The 2020 MLB season was an unusual one due to the coronavirus (COVID-19) pandemic with the schedule being shortened to 60 games but the postseason actually being expanded to include 16 teams.
Despite the uniqueness of it, the best team in baseball still ultimately came out on top with the Los Angeles Dodgers winning their first World Series since 1988.
The Dodgers finished with the best regular-season record in baseball at 43-17 before sweeping the first two rounds of the postseason. They then erased a 3-1 deficit against the Atlanta Braves in the National League Championship Series to reach the Fall Classic, where they defeated the Tampa Bay Rays in six games.
A big reason for the Dodgers’ World Series win was the acquisition of Mookie Betts, who they got in a blockbuster trade with the Boston Red Sox along with David Price. Players of Betts’ caliber don’t become available very often, but the Red Sox decided to deal their franchise cornerstone due to their desire to get below the luxury tax threshold in 2020.
While the Red Sox felt that was necessary to do in 2020 in order to avoid paying taxes, it turns out they wouldn’t have had to do that anyhow, via Jorge Castillo of the L.A. Times:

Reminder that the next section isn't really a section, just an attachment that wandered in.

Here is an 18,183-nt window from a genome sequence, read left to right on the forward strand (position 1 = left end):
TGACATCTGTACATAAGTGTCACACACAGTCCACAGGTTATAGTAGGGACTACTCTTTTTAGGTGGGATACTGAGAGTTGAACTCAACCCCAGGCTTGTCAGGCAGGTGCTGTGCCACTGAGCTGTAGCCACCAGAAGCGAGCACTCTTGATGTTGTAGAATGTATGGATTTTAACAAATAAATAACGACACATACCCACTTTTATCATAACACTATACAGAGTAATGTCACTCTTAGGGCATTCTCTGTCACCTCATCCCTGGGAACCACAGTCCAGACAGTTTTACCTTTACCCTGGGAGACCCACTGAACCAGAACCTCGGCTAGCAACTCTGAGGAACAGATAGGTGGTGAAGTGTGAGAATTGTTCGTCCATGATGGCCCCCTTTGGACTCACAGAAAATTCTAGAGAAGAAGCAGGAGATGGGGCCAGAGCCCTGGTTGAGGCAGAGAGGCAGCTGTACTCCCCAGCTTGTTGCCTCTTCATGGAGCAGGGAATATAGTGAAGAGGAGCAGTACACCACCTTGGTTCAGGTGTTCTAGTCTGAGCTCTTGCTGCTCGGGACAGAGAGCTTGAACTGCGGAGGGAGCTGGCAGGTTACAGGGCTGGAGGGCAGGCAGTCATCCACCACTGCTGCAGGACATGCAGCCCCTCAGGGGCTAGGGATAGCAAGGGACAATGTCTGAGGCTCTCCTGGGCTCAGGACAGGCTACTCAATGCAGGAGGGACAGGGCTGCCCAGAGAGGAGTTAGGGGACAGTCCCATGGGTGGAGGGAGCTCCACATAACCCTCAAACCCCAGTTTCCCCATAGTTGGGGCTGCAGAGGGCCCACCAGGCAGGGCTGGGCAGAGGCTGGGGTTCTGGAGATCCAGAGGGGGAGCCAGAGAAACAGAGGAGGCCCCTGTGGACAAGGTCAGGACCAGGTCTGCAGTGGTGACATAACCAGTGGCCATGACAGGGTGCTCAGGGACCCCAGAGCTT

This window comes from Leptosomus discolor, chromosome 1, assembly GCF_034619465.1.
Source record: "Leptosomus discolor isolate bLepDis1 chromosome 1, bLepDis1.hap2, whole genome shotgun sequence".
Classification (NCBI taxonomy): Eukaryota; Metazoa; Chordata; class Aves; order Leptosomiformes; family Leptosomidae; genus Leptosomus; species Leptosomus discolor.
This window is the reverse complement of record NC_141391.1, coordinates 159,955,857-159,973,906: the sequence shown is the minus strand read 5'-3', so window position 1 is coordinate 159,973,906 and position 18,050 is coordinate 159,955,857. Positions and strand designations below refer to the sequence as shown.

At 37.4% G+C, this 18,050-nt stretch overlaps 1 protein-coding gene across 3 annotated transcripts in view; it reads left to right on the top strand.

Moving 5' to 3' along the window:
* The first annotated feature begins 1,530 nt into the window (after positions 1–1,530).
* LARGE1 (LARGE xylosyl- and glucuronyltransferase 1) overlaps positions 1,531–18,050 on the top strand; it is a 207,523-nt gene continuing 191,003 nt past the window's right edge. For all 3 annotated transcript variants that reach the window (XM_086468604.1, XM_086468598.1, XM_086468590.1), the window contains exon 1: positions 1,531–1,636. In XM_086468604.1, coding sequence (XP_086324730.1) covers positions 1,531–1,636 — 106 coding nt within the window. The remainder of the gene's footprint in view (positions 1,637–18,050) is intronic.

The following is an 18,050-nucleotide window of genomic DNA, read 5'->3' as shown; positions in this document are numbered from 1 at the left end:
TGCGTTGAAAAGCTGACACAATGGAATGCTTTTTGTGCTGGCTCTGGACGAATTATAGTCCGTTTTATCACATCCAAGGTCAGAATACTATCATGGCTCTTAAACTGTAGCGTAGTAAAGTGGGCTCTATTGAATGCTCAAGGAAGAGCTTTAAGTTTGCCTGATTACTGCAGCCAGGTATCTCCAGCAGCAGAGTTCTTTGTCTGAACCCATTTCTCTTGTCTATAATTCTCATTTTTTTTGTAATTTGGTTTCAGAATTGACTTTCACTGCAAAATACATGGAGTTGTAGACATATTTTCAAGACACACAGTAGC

Payrolls for 2020 won’t be finalized until December, but none of the 30 teams will pay a CBT penalty this year. The Houston Astros, Chicago Cubs and New York Yankees, however, will qualify as CBT payers for determining draft pick compensation.
As mentioned to above, the draft pick aspect of this is also important and considering the Red Sox were repeat offenders of being above the luxury tax threshold, they would have lost picks if they did not get below in 2020.
With Price opting out due to coronavirus concerns and a midseason trade of Ross Stripling that also saved some money, the Dodgers were not above the tax threshold in 2020, which bodes well for their ability to spend moving forward.
The Dodgers also have some money coming off the books with Justin Turner, Joc Pederson, Kiké Hernandez, Pedro Baez, Blake Treinen, Alex Wood and others reaching free agency this winter. Of course, the team’s financial figures could easily change.
Kasten: Dodgers lost more than $100 million in 2020
Despite again avoiding the luxury tax, that does not necessarily mean the Dodgers will be big spenders this offseason. Team president and CEO Stan Kasten recently said the organization lost more than $100 million in revenue in 2020 due to the pandemic, and he is hopeful fans are allowed back in stadiums as soon as possible.
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